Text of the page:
It is the objects that represent the possible values of the enumerated type. An object that implements the Enumeration interface generates a series of elements, one at a time. The enumerated type constants are variables that refer to these objects.

Successive calls to the nextElement() method which returns the successive elements of the Enumeration series, methods are provided to enumerate through the elements of a vector, the key of a hashtable and the values in a hashtable. Enumerations are also used to specify the input streams from a sequence input stream.

Any class that contains methods of these names(written below) is said to implement the Enumeration interface. We can say the StringTokenizer class implements this interface. The enum type values are referred to as enum constants hence the values are made up with uppercase letters. This is a style but not syntax.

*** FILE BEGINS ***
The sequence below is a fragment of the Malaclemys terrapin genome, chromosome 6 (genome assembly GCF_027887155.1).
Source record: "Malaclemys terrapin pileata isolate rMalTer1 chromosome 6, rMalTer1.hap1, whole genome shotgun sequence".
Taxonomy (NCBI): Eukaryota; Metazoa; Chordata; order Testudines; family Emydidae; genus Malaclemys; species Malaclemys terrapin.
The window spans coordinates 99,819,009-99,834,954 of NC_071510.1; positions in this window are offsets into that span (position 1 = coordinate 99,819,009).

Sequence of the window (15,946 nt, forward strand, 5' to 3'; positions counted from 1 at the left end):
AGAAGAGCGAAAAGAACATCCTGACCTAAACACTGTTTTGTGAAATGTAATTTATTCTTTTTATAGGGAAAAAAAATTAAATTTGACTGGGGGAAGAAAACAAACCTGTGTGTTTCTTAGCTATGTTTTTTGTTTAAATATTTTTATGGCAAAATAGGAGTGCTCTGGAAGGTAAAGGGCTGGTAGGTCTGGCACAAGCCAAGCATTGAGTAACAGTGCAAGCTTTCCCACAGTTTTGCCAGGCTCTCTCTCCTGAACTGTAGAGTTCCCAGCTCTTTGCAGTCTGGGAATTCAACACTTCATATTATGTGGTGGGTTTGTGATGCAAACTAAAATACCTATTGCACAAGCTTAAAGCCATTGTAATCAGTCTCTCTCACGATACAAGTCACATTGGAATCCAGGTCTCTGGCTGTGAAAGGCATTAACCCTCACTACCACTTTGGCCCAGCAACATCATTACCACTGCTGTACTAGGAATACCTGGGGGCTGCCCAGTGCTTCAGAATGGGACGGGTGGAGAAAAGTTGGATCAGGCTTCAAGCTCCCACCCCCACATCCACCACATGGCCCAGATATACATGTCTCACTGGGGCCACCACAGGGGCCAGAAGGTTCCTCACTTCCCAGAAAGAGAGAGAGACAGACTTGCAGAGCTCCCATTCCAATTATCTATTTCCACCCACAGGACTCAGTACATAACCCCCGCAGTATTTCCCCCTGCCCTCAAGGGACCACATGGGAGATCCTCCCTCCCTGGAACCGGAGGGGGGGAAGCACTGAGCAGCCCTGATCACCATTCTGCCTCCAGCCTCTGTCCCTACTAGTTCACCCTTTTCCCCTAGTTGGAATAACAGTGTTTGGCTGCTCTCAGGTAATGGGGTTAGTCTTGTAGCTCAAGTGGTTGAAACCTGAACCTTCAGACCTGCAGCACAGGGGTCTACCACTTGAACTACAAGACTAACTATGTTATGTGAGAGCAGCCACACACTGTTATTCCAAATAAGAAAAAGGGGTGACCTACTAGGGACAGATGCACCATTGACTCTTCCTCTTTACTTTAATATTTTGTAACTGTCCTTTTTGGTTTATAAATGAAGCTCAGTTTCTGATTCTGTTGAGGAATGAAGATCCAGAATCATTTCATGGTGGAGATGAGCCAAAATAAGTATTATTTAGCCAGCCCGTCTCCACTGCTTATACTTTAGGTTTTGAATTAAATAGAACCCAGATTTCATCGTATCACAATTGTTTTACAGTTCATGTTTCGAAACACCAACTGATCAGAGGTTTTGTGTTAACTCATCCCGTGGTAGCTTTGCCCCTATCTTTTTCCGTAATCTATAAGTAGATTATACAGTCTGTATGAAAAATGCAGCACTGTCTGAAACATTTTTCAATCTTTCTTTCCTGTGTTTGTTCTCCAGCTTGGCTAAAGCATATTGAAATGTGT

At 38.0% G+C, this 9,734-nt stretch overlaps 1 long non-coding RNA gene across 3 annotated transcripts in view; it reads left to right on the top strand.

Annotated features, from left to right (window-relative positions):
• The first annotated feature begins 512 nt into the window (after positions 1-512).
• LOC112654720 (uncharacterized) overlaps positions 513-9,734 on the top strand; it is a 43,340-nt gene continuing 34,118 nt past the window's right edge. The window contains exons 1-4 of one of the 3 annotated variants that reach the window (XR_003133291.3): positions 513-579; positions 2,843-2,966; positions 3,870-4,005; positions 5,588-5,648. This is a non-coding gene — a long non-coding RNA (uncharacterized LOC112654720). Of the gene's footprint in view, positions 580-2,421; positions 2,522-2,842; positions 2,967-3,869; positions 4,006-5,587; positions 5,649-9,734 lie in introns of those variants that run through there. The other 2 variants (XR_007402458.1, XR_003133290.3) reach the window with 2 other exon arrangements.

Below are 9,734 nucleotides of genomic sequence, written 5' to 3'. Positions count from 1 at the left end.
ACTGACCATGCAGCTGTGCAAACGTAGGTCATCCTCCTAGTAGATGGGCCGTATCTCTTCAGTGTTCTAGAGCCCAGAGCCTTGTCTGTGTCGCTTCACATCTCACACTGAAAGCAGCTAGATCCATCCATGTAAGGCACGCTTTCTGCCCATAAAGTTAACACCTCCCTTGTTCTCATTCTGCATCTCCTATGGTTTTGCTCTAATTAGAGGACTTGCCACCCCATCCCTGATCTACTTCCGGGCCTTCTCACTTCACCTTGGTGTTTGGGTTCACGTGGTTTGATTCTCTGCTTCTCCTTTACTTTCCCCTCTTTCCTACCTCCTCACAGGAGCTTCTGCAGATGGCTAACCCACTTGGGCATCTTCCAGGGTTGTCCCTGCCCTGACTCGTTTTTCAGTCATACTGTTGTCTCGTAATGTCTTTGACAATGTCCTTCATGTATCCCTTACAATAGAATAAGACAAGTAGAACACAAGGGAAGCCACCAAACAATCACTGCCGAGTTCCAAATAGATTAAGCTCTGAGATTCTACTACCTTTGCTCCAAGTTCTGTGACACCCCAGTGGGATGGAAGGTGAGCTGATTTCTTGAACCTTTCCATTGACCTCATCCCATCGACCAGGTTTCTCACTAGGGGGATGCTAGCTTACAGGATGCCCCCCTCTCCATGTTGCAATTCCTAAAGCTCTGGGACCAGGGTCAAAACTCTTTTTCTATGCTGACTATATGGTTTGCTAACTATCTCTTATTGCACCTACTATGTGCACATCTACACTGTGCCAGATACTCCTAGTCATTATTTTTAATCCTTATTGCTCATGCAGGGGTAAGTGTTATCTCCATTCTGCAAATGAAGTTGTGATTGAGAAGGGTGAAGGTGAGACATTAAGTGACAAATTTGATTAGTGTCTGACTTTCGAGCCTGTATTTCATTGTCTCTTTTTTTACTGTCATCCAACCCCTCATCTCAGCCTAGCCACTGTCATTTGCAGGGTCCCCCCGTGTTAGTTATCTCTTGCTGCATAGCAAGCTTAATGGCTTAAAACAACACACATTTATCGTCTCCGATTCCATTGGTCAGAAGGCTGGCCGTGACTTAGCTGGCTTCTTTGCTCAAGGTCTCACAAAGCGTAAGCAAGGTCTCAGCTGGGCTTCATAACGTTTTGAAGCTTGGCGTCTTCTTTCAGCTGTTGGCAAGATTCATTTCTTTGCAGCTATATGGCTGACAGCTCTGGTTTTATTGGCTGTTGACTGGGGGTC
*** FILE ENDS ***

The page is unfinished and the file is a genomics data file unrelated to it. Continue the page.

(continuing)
Exp:
for printing all elements of a vector myVec:

interface Enumeration{
public boolean hasMoreElements();
public Object nextElement();
}
for(Enumeration e=myVec.elements();
e.hasMoreElement())
{
System.out.println(e.nextElement());
} 

The vector, Hashtable and HashMap classes all have an elements method which returns an Enumeration Objects. The enum definition should not be part of any function including the main method. This has to be defined outside of the method. This is a popular Interface example in java.

The interface Enumeration looks below:

public interface java.util.Enumeration{
//methods:
public abstruct boolean hasMoreElements();//returns true if the enumeration contains more elements and returns false if the enumeration contains no elements
public abstruct Object nextElement();//returns the next element of this enumeration. It can throw NoSuchElementException if there is not element present.
}

The details of the class structure are given as follows:

public abstruct boolean hasMoreElements();

public abstruct boolean hasMoreElements() method returns true if the nextElement() method of this Enumeration returns an object the next time it is called.

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This method returns true if the there are more objects to retrieve; false otherwise.